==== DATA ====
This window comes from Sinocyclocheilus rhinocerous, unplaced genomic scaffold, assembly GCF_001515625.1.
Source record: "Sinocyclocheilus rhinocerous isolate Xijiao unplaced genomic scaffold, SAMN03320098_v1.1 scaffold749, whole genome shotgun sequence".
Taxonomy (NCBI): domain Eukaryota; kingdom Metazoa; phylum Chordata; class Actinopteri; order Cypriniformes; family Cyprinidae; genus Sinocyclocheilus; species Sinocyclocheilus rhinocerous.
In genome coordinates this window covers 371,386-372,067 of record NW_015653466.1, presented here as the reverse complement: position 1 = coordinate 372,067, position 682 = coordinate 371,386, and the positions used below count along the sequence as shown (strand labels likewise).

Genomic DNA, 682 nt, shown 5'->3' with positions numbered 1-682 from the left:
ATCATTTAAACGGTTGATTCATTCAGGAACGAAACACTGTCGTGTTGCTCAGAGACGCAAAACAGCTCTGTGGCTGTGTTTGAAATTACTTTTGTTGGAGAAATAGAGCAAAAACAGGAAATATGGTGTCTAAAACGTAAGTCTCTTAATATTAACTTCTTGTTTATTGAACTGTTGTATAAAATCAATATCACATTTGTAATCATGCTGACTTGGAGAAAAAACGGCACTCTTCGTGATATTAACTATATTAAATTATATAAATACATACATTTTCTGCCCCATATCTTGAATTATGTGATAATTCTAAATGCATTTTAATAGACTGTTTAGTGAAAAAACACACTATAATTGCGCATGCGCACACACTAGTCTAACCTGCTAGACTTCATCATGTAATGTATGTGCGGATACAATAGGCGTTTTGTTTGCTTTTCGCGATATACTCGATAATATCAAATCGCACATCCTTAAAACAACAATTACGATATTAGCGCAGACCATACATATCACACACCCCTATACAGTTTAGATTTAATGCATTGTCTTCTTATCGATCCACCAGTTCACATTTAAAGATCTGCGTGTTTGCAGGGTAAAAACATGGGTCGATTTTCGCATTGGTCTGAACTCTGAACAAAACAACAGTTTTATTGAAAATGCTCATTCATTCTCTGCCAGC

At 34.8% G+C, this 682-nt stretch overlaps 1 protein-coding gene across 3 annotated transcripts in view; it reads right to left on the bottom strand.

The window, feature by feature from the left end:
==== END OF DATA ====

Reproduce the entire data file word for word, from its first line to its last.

This window comes from Sinocyclocheilus rhinocerous, unplaced genomic scaffold, assembly GCF_001515625.1.
Source record: "Sinocyclocheilus rhinocerous isolate Xijiao unplaced genomic scaffold, SAMN03320098_v1.1 scaffold749, whole genome shotgun sequence".
Taxonomy (NCBI): domain Eukaryota; kingdom Metazoa; phylum Chordata; class Actinopteri; order Cypriniformes; family Cyprinidae; genus Sinocyclocheilus; species Sinocyclocheilus rhinocerous.
In genome coordinates this window covers 371,386-372,067 of record NW_015653466.1, presented here as the reverse complement: position 1 = coordinate 372,067, position 682 = coordinate 371,386, and the positions used below count along the sequence as shown (strand labels likewise).

Genomic DNA, 682 nt, shown 5'->3' with positions numbered 1-682 from the left:
ATCATTTAAACGGTTGATTCATTCAGGAACGAAACACTGTCGTGTTGCTCAGAGACGCAAAACAGCTCTGTGGCTGTGTTTGAAATTACTTTTGTTGGAGAAATAGAGCAAAAACAGGAAATATGGTGTCTAAAACGTAAGTCTCTTAATATTAACTTCTTGTTTATTGAACTGTTGTATAAAATCAATATCACATTTGTAATCATGCTGACTTGGAGAAAAAACGGCACTCTTCGTGATATTAACTATATTAAATTATATAAATACATACATTTTCTGCCCCATATCTTGAATTATGTGATAATTCTAAATGCATTTTAATAGACTGTTTAGTGAAAAAACACACTATAATTGCGCATGCGCACACACTAGTCTAACCTGCTAGACTTCATCATGTAATGTATGTGCGGATACAATAGGCGTTTTGTTTGCTTTTCGCGATATACTCGATAATATCAAATCGCACATCCTTAAAACAACAATTACGATATTAGCGCAGACCATACATATCACACACCCCTATACAGTTTAGATTTAATGCATTGTCTTCTTATCGATCCACCAGTTCACATTTAAAGATCTGCGTGTTTGCAGGGTAAAAACATGGGTCGATTTTCGCATTGGTCTGAACTCTGAACAAAACAACAGTTTTATTGAAAATGCTCATTCATTCTCTGCCAGC

At 34.8% G+C, this 682-nt stretch overlaps 1 protein-coding gene across 3 annotated transcripts in view; it reads right to left on the bottom strand.

The window, feature by feature from the left end: